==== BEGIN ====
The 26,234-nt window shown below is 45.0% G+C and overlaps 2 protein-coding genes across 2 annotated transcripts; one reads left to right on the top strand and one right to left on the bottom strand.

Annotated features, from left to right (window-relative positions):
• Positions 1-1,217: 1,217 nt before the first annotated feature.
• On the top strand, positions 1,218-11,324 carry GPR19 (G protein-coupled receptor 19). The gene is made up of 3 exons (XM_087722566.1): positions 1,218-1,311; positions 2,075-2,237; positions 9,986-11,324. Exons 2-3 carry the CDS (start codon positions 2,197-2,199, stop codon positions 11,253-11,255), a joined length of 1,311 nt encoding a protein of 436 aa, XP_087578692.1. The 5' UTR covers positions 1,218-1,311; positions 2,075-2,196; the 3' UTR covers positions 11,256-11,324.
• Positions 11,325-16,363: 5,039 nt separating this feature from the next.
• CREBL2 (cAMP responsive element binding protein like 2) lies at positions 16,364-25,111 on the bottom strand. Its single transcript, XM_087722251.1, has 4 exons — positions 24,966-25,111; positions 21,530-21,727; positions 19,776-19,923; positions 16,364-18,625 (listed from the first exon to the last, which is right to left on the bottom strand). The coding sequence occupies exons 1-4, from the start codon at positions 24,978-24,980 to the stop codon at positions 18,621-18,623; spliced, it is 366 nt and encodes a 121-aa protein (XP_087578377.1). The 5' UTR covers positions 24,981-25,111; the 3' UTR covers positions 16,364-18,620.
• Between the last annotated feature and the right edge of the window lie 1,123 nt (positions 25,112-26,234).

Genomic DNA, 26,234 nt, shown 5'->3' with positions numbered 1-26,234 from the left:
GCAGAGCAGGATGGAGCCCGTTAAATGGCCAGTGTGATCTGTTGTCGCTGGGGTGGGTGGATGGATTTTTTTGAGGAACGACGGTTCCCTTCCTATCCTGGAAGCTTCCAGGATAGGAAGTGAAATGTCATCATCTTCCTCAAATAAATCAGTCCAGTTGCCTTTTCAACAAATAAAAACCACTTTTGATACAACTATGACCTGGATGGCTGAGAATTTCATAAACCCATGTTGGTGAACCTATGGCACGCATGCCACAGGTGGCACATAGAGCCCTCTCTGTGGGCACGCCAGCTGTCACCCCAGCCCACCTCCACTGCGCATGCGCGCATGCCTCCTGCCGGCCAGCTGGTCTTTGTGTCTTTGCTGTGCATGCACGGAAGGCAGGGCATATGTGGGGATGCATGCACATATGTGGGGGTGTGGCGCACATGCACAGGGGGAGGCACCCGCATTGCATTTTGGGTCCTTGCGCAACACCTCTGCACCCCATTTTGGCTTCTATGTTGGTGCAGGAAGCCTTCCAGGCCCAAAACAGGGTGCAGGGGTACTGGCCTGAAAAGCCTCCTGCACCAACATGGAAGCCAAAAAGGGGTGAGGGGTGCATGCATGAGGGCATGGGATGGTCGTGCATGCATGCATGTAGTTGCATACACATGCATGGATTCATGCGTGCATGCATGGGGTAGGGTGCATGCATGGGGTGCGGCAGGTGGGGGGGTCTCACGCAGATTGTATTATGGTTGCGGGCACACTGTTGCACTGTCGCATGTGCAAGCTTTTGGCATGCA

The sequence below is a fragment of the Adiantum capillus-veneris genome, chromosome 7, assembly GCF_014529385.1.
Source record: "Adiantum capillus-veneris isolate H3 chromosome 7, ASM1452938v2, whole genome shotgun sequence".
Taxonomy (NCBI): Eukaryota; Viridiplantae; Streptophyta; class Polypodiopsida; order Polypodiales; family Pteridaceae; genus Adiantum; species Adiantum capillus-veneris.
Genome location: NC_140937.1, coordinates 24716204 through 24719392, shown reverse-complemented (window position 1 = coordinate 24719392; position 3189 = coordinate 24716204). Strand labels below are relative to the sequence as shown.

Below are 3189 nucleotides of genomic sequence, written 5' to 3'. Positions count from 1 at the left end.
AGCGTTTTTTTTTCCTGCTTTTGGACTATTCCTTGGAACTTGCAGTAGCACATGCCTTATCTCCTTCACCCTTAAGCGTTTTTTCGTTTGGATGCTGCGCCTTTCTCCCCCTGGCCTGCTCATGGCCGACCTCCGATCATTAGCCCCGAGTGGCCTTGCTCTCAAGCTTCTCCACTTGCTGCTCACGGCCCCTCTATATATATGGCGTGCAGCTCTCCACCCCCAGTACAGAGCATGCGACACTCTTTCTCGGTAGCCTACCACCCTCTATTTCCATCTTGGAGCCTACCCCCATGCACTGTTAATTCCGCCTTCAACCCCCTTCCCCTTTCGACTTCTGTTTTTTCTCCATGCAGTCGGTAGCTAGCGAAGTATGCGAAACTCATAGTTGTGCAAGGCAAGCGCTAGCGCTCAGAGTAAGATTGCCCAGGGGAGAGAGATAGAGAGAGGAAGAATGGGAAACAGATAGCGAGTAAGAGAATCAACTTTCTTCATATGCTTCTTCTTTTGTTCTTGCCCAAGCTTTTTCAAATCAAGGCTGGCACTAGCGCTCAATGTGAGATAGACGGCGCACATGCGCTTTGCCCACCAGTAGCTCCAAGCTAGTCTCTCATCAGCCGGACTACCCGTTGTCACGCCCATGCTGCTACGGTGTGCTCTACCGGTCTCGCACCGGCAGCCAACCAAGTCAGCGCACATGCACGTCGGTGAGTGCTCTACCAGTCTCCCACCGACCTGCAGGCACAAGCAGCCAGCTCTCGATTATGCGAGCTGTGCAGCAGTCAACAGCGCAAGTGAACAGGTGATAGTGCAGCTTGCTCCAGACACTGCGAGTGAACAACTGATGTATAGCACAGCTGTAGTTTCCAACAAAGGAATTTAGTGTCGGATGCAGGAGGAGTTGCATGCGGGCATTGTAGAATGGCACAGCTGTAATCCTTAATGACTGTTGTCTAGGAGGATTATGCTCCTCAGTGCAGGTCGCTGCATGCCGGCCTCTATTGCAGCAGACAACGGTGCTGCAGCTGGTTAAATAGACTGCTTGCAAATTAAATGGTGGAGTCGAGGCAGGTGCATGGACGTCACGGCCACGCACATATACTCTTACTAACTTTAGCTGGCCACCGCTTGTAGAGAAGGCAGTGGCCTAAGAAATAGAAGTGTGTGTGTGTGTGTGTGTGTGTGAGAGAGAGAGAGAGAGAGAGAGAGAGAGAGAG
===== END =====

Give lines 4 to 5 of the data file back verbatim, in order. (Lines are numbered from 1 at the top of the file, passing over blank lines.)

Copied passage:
• On the top strand, positions 1,218-11,324 carry GPR19 (G protein-coupled receptor 19). The gene is made up of 3 exons (XM_087722566.1): positions 1,218-1,311; positions 2,075-2,237; positions 9,986-11,324. Exons 2-3 carry the CDS (start codon positions 2,197-2,199, stop codon positions 11,253-11,255), a joined length of 1,311 nt encoding a protein of 436 aa, XP_087578692.1. The 5' UTR covers positions 1,218-1,311; positions 2,075-2,196; the 3' UTR covers positions 11,256-11,324.
• Positions 11,325-16,363: 5,039 nt separating this feature from the next.